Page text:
An Eagle’s Feather

Now this is what I call a story! Apparently based on a story by the Philippine Eagle Foundation, Minfong Ho tells the tale of a Philippine Eagle named Kalayaan that gets shot and taken to a sanctuary by a little boy and his father. I liked it so much that I don’t even want to spoil it, but I will say that I was honestly crying??? It even has some facts about the Philippine Eagle and Philippine Eagle Foundation. The illustrations are very good as well.

tl;dr

Title Abadeha Lakas & the Manilatown Fish An Eagle’s Feather
Author Myrna J. de la Paz Anthony D. Robles Minfong Ho
Illustrator Youshan Tang Carl Angel Frances Alvarez
Language English English & Tagalog English
Level 3rd grade? 3rd grade? grade 1-2
Recommended Meh :  😭 Yes

Check out my first installment featuring Masayang Magtanim!, Kayang-Kaya! and Hand Over Hand.

Filipino childrens books

New Series! Filipino Kids Books

Kayang Masayang Hand

Howdy folks, how are you?

I’m sure that somewhere among my Internet channels and platforms I mentioned that I’m going to be an aunt! Truthfully, it’s so weird that I get a title as if I had any input into the matter 😅 But since I am getting it, I’m going to utilize it! It takes a village, right? Not just to help out when a baby’s born but continuing raising them and protecting, not just from physical danger but other harm.

There is a lot of push nowadays for diverse books for good reason. I’d previously never read a book with a Filipino character in it. As a child, I was desperate for this and didn’t even realize it. Maybe it wouldn’t have made any difference in something like a counting book, but as I began to read on my own, one does book reports, school projects that touch upon identity. One begins the search for the people with whom they choose to surround themselves, feel safe with and develop their worldview.

This is why I’ve decided to seek out Filipino kids books to send the new family. I don’t think that “representation” is a complete solution, so I’m not just sending whatever I find straight to them. I’m going to try to get whatever I can through my local (and not-so-local) library and review them! And then send ones that I like if I can.

Filipino childrens books

Masayang Magtanim! (Happy Planting!)

This is a very cute cardboard book by Gelai Manabat that really only has 4 pages with words. It is about what a small child needs to grow their mungo beans and is in Tagalog. The publisher is Adarna House which is in the Philippines so it may be difficult to find a copy outside. I couldn’t find one online, but my dad says searching for Adarna on eBay can help.

Kayang-kaya! (You Can Do It!)

This is another cardboard Adarna House book. It is by Alyssa Judith Reyes and about kids asking themselves if they can do various things and eventually confirming oo, kaya ko na! It even has a little shoelace on the back so readers can do one of the activities the kids do in the book. I’d actually like to get this book, but again it’s hard to acquire. Characters in both books are very light-skinned especially the dad in Kayang.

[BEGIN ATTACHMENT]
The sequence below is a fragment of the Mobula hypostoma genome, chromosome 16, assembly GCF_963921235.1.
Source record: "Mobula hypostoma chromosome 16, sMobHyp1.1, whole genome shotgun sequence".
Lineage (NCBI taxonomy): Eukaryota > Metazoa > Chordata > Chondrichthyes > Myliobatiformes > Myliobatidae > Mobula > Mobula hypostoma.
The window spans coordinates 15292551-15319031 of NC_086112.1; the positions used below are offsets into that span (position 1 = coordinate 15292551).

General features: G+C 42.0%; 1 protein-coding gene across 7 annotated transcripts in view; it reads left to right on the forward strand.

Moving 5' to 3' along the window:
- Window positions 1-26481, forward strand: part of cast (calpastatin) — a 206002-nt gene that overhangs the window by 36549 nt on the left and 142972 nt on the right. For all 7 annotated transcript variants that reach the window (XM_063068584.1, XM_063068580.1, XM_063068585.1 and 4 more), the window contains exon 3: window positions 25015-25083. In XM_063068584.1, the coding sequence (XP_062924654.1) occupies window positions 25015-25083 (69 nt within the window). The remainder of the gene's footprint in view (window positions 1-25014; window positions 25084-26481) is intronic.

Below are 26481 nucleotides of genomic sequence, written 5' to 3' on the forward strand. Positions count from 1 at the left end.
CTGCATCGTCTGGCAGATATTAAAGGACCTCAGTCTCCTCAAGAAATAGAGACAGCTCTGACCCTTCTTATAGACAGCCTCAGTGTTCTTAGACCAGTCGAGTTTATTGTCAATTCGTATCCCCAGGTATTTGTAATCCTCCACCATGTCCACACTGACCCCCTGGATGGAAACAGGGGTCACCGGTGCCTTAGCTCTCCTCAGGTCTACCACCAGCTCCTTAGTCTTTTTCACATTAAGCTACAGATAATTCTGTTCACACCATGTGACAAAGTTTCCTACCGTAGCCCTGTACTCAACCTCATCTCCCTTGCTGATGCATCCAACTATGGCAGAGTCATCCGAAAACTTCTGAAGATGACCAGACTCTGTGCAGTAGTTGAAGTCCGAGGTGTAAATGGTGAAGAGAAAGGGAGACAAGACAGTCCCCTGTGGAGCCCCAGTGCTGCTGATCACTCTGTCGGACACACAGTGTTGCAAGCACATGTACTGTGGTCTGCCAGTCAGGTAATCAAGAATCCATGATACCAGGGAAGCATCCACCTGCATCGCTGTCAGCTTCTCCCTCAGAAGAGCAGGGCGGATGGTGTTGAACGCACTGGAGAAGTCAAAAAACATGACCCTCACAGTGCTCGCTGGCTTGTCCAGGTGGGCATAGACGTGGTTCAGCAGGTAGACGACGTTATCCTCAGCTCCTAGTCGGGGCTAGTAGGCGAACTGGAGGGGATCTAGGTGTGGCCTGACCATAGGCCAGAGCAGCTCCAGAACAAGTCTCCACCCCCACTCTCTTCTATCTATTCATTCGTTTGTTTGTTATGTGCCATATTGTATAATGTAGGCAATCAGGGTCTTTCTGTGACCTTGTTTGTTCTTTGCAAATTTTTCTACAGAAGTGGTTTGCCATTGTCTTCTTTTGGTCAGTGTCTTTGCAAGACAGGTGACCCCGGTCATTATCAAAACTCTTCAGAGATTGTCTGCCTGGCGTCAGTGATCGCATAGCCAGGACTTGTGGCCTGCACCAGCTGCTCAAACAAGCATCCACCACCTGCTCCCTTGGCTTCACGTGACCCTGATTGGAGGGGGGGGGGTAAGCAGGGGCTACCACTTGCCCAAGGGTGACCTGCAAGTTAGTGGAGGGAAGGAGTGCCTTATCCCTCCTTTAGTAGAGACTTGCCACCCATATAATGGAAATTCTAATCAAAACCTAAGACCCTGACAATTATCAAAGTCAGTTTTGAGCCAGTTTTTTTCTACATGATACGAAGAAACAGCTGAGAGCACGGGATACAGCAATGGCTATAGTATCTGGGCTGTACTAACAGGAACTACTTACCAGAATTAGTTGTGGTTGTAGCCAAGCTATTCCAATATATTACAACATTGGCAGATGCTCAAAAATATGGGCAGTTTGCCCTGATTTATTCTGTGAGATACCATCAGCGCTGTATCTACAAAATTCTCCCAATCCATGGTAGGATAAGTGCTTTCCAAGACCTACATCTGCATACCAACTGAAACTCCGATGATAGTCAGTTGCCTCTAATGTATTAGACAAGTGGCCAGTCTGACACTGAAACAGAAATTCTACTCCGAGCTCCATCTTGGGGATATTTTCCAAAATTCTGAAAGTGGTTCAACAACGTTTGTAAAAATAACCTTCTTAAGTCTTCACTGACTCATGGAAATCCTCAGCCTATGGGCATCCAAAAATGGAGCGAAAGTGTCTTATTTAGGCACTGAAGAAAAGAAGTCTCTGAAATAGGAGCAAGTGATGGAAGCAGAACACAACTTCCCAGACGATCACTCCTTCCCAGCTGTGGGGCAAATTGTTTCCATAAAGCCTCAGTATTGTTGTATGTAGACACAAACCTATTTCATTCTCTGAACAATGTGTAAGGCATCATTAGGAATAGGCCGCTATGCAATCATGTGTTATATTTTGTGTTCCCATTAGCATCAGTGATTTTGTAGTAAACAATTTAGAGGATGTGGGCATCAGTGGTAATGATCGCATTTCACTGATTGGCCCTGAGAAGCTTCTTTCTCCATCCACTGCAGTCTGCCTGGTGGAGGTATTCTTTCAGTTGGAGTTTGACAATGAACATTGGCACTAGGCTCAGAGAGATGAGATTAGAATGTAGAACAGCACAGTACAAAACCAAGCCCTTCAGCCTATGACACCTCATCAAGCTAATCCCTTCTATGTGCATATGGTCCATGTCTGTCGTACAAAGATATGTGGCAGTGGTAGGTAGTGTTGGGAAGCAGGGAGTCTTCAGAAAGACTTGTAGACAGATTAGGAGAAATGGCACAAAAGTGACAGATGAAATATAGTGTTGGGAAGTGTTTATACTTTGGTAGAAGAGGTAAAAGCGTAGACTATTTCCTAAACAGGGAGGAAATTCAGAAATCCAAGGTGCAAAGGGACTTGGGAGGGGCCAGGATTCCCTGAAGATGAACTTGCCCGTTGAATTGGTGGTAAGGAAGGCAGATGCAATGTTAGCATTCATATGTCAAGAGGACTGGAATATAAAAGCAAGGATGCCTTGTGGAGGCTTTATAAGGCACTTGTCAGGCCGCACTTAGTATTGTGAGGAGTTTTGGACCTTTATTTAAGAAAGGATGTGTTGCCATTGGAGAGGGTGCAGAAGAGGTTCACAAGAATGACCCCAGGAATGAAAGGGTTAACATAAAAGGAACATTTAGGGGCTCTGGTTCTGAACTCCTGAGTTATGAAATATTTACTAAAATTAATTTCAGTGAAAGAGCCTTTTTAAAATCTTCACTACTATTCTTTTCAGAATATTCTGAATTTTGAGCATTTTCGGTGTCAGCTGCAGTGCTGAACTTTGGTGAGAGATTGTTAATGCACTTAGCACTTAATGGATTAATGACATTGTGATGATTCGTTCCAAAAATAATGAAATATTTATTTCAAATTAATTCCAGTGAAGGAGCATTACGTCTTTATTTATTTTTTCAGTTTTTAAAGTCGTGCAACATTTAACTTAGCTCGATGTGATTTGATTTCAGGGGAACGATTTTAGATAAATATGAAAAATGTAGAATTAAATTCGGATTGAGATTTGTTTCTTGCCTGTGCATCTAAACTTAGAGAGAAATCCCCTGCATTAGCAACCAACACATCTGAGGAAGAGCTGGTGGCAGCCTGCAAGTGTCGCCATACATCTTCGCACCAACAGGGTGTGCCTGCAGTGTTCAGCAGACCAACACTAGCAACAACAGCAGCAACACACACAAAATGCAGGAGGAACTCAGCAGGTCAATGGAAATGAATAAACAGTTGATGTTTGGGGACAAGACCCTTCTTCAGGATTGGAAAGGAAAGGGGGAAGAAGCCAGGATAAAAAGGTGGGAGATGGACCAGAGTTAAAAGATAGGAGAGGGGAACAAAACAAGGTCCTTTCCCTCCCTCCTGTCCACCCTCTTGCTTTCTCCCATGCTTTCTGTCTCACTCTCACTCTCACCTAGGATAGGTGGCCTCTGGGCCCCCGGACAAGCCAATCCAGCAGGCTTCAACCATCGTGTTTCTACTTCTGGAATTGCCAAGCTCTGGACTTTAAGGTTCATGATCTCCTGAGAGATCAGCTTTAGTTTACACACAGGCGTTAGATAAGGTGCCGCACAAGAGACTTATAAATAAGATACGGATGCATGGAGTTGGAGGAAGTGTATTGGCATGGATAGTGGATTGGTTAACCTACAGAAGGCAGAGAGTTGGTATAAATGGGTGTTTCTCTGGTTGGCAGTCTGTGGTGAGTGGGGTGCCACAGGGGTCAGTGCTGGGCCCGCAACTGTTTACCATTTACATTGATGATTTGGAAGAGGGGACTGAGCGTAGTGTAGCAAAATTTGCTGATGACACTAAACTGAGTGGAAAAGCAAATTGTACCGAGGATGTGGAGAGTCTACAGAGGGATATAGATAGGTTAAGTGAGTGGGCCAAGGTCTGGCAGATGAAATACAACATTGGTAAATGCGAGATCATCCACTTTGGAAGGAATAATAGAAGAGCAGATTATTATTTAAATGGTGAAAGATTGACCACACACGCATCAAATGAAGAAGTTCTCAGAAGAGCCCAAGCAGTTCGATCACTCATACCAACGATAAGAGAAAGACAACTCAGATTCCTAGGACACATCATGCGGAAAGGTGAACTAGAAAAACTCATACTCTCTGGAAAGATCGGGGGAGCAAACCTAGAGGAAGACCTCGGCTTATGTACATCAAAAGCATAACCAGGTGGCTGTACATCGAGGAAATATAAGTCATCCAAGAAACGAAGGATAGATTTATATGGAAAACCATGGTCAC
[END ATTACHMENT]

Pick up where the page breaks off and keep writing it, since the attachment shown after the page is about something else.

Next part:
Hand Over Hand

When I had the idea for this series, I didn’t set any parameters which is how I ended up with this book by Alma Fullerton whom I don’t think is Filipino. It is about a little girl overcoming notions of what girls can/can’t do, in this case: fishing. I didn’t grow up in the Philippines, so I don’t know cultural specifics. My mom has told me her dad told her to behave in such a way, but I don’t know if there’d be such a reaction for fishing.

I’m just very defensive about a white Canadian veering into “Look how backward these little brown people are!” territory. Additionally, you end up with the little girl saying things like, “posh,” but at least the author uses “Lolo.” It almost ends up being kind of patronizing like: they literally call the girl a fisherwoman like it’s a good thing. Just say fisher!

TL;DR

Title Masayang Magtanim! Kayang-Kaya! Hand Over Hand
Author Gelai Manabat Alyssa Judith Reyes Alma Fullerton
Publisher Adarna House Ardana House Second Story Press
Language Tagalog Tagalog English
Level pre-school pre-school grades 2-3
Recommended if easily accessible yes! ¯\_(ツ)_/¯

for the sake of me not knowing what real reading levels are, pre-school is about ages 0-5
grades 2-3 are about ages 7 – 10

Have you read any of these or have any suggestions?

Current read pin

Women, Race, & Class 1

Hey hey readers, what are you reading?

I have to admit, I’m kind of tech snob. Not in a Apple superfan way, but that I was wary of e-readers, and I’ve no idea what I’d do with tablet or smart speaker. But Haymarket Books (which often offers great sales) was offering Remi Kanazi’s Before the Next Bomb Drops for free, so I decided to try to figure out how to use e-books. And now I’m downloading all of them! 

Current read pin

The first e-book I checked out from my library’s system is Angela Davis’s Women, Race, and Class. After realizing how devoid of diversity my bookshelf is, I was really excited to start reading work by feminists of color (even if yes, I am already in the middle of 13 other books 😅). Since it’s Black History Month, I thought I’d share some highlights of what I’ve read so far.

Chapter 1: The Legacy of Slavery: Standards for a New Womanhood

Black women were women indeed, but their experiences during slavery– hard work with their men, equality within the family, resistance, floggings and rape– had encouraged them to develop certain personality traits which set them apart from most white women.